of care for veterinarians performing such work in Florida.
37. Defendants breached said duties by both failing to discover and communicate to Plaintiff
all abnormalities in the radiographs of the horse and also, by failing to communicate to
Plaintiff the effect the abnormalities that the Defendants did discover could have upon the
continued soundness and suitability of the horse to compete as intended by Plaintiff.
38. As a direct and proximate result of those breaches of duties by Defendants, Plaintiff
purchased the horse, and thereafter, when the horse was in full work, encountered an
extended period of serious lameness of the horse, lost the use of the horse and therefore
incurred significant actual damages, including but not limited to those relating to the
diagnosis, treatment and care for the horse, surrender of the horse Victor, and the complete
diminution in value of the horse Usandra, which damages Plaintiff would not have incurred
but for the acts and omissions of Defendants stated herein.
39. WHEREFORE, Plaintiff Susan Stein demands judgment against
Defendants Left Bank Equine, Inc and James Belden, D.V.M. for monetary damages,
interest, the costs incurred in the litigation of this action, and other relief as the Court
deems appropriate.
COUNT II
Negligent misrepresentation against Left Bank and Belden
40. Plaintiff repeats and realleges against Defendants~~ 1 through 34 herein, inclusive, as if
more fully set forth here.
41. As set forth more particularly herein above, Plaintiff employed Defendants to conduct a
PPE of the horse. Defendants accepted this employment arid was aware that the PPE was
being made on behalf of Plaintiff to examine the horse for fitness for a particular purpose
and Defendants were further aware Plaintiff would rely upon Defendants’ findings in
making the decision to purchase, or not to purchase the horse.
42. Defendants were further aware that the conference with Plaintiffto discuss the findings of
the PPE was conducted so that Defendants could fully and completely discuss the PPE
findings with Plaintiff so that Plaintiff could make an informed decision as to whether to
purchase the horse.
43. Defendants failed to advise Plaintiff, both in the PPE and in the conference with Plaintiff
that the abnormalities that Defendants did discover would affect the continued soundness
and suitability of the horse to compete as intended by Plaintiff.
44. Additionally, Defendants failed to discover all of the abnormalities of the horse and thus
failed to completely examine the horse.
45. Additionally, Defendants failed to reveal the existence and unfavorable conclusions ofthe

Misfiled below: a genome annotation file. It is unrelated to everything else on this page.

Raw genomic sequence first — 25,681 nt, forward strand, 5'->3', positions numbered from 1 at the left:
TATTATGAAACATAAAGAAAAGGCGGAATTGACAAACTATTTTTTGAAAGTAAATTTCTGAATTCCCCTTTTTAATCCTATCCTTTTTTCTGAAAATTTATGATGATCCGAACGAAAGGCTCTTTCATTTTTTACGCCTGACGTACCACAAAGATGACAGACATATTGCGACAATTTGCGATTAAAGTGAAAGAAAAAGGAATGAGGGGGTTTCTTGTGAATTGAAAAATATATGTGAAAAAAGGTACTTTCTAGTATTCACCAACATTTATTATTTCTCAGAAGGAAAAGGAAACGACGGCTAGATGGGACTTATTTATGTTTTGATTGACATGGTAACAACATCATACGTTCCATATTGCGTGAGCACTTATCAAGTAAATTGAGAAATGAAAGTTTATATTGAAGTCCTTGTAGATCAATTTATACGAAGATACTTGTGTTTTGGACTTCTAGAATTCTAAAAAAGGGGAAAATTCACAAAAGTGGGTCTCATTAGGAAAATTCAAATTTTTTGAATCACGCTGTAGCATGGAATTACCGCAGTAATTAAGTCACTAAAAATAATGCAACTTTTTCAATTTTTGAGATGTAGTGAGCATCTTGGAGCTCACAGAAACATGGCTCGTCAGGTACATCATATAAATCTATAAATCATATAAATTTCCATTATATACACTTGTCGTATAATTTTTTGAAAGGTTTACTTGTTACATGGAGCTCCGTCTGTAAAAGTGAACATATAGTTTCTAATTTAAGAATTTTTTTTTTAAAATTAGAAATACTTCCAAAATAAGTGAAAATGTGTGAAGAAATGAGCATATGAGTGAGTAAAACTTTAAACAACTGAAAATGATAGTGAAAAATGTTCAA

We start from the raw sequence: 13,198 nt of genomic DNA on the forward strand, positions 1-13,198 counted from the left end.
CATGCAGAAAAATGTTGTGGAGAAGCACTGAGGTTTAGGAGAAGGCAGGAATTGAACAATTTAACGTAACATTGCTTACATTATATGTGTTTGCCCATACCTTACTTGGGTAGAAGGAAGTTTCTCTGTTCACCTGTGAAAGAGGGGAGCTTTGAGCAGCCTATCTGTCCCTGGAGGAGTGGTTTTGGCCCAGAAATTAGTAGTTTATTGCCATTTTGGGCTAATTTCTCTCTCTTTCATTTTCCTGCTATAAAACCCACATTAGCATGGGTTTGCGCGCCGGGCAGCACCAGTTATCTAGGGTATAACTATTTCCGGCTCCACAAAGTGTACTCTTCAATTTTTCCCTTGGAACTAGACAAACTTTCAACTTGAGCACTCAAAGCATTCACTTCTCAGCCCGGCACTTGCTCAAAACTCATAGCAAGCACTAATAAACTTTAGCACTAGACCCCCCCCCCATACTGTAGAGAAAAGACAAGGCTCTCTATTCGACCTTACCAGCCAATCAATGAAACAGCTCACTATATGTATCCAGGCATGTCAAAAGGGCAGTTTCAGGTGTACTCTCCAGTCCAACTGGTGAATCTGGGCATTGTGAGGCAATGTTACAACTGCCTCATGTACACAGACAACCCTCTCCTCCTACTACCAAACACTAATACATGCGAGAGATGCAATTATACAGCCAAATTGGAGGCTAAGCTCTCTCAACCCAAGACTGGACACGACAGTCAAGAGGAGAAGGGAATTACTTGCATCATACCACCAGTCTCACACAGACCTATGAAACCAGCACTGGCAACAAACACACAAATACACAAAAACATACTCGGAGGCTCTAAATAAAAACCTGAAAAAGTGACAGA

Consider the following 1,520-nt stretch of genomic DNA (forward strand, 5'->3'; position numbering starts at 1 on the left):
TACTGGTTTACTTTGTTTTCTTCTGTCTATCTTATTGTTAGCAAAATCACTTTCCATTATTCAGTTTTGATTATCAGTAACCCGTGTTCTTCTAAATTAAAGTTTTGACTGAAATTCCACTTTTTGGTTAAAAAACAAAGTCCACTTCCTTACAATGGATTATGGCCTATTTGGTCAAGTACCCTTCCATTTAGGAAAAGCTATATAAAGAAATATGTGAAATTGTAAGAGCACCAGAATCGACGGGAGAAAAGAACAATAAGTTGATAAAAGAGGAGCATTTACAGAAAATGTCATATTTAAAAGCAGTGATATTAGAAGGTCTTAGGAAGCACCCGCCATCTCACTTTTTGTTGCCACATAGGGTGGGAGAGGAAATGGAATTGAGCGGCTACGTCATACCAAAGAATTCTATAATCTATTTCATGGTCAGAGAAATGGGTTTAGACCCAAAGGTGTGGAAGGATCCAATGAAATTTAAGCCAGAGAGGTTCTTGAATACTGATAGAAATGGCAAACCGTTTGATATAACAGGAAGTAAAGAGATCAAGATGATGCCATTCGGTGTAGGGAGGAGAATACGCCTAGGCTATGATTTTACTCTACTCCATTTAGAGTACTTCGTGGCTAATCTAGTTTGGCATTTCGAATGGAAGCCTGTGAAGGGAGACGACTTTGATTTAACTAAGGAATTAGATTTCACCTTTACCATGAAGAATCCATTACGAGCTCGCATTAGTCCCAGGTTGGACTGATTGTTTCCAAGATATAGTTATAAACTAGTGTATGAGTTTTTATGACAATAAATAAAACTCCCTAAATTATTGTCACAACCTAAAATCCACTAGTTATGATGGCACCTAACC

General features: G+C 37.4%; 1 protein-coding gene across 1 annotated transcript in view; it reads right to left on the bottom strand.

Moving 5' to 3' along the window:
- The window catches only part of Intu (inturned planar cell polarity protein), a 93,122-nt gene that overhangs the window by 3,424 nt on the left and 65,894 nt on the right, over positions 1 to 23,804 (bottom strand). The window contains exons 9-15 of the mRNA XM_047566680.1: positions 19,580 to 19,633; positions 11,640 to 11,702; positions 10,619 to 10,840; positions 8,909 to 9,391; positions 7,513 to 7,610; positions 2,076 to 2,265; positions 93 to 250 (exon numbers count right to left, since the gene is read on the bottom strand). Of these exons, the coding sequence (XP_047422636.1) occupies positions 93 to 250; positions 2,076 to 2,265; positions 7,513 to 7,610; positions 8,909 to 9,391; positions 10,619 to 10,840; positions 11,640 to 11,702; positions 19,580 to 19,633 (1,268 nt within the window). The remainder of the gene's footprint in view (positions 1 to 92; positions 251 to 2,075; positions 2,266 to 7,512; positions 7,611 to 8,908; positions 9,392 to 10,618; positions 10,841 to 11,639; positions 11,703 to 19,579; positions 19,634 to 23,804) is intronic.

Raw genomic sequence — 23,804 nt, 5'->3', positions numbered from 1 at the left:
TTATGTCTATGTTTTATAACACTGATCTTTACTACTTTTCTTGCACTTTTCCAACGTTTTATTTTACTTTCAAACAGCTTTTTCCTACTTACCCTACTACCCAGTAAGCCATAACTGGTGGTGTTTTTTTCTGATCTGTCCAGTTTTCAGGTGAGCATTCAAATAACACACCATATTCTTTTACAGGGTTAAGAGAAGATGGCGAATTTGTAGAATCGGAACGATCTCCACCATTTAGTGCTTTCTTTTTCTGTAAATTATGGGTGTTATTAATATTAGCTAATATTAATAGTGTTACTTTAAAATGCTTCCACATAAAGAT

first Cohen PPE to Plaintiff.
46. By virtue of their training, skill and experience, Defendants should have known that the
Belden PPE report and the conference with Plaintiff contained material statements of fact
that were false and omissions of fact that were materially misleading, particularly in light
of the earlier Cohen PPE, which yielded different conclusions.
4 7. By virtue of their training, skill and experience, Defendants should have known that the
findings of the first Cohen PPE, which Plaintiff only recently learned were not favorable to
the continued soundness of the horse, contained material facts which should have been
revealed to Plaintiff.
48. Defendants knew that Plaintiff was relying upon Defendants to uncover all abnormalities
in the horse during the PPE process and would rely upon the Defendants, their PPE and
their discussion of the PPE findings in making the decision whether or not to purchase the
horse.
49. Defendants knew that Plaintiff was also relying upon Defendants to reveal the findings of

all PPEs conducted on Usandra, including the first PPE by Dr. Cohen, which Defendants
buried and never discussed with Plaintiff.
50. Plaintiff was justified in relying upon Defendants’ statements and their reliance solely on
the second PPE by Dr. Belden because of their professional training, knowledge and skill.
51. Plaintiff was further justified in relying upon Defendants to divulge the existence of all
prior PPEs of the horse, particularly the one by Dr. Cohen.
52. But for the acts and omissions of Defendants, Plaintiff would not have purchased the
horse and would not have sustained damages including but not limited to loss use of the
horse and significant costs, including, but not limited, to those relating to the diagnosis,
treatment and care for the horse.
53. Plaintiff therefore incurred significant actual damages, including but not limited to those
relating to the diagnosis, treatment and care for the horse, surrender of the horse Victor,
and the complete diminution in value of the horse Usandra, which damages Plaintiff would
not have incurred but for the acts and omissions of Defendants stated herein.
WHEREFORE, Plaintiff Susan Stein demands judgment against Defendants Left Bank
Equine, Inc and James Belden, D.V.M. for monetary damages, interest, the costs incurred in the
litigation of this action, and other relief as the Court deems appropriate.
COUNT III
Negligence against Left Bank and Belden

54. Plaintiff repeats and realleges against Defendants ,, 1 through 34 herein, inclusive, as if